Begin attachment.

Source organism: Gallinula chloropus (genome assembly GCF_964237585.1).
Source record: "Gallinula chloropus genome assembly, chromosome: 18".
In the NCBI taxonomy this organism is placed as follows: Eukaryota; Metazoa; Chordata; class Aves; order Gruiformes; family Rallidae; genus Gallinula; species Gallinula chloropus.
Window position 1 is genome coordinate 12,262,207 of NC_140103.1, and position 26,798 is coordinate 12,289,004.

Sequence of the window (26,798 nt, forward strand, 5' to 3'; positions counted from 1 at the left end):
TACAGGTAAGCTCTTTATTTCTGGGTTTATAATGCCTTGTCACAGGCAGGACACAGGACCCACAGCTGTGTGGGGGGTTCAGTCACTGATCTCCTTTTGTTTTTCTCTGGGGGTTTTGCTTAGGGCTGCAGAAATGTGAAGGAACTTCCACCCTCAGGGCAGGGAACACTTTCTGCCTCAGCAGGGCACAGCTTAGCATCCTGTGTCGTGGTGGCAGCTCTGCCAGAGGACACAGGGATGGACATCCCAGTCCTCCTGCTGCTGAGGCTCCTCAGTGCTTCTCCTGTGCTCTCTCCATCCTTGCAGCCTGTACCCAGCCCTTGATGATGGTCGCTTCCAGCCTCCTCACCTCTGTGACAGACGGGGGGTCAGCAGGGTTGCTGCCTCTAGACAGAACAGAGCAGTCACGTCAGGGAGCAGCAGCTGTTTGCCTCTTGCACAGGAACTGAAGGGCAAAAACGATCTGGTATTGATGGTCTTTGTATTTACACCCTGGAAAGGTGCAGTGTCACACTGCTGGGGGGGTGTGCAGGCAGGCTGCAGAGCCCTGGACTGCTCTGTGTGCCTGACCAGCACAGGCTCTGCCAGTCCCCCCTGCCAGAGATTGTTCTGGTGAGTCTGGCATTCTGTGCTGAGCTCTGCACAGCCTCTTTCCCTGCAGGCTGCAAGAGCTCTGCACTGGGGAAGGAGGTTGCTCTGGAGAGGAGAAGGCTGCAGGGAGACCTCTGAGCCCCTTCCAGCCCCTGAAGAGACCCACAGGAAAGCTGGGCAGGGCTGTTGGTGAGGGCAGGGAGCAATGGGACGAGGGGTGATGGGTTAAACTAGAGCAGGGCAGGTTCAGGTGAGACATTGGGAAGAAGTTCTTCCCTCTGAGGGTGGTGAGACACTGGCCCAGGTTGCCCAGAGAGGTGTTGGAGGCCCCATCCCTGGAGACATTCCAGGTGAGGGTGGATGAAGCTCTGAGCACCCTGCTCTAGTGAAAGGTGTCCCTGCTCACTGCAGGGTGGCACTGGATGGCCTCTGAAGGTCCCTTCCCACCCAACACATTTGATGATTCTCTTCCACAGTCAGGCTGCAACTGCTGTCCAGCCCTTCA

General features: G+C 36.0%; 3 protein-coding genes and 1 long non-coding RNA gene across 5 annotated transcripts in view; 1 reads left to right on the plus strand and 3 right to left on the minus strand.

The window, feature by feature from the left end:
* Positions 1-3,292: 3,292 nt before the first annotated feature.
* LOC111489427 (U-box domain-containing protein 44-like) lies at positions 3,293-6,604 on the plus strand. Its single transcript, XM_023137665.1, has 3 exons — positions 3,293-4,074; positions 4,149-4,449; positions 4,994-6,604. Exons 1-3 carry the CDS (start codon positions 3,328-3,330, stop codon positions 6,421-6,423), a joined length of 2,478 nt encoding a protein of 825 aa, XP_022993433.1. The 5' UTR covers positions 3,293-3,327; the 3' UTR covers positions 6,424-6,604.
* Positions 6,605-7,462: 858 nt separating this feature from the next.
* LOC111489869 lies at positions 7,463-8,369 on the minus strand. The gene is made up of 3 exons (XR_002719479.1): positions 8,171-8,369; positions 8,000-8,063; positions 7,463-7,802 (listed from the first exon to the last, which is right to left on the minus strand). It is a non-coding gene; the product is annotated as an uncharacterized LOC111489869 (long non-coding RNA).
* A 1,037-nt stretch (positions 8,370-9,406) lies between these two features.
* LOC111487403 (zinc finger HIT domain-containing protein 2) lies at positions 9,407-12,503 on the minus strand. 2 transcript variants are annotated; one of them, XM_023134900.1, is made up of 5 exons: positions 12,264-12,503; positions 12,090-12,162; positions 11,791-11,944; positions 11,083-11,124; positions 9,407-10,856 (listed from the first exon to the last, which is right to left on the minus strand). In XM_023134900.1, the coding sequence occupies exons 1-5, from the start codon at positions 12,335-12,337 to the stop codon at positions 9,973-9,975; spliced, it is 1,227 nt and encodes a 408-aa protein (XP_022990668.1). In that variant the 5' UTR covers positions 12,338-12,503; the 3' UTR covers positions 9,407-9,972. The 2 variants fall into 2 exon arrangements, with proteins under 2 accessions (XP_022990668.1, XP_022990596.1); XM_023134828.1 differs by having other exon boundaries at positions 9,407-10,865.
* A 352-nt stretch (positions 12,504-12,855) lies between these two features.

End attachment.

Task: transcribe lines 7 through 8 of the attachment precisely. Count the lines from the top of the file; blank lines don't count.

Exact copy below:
General features: G+C 36.0%; 3 protein-coding genes and 1 long non-coding RNA gene across 5 annotated transcripts in view; 1 reads left to right on the plus strand and 3 right to left on the minus strand.

The window, feature by feature from the left end: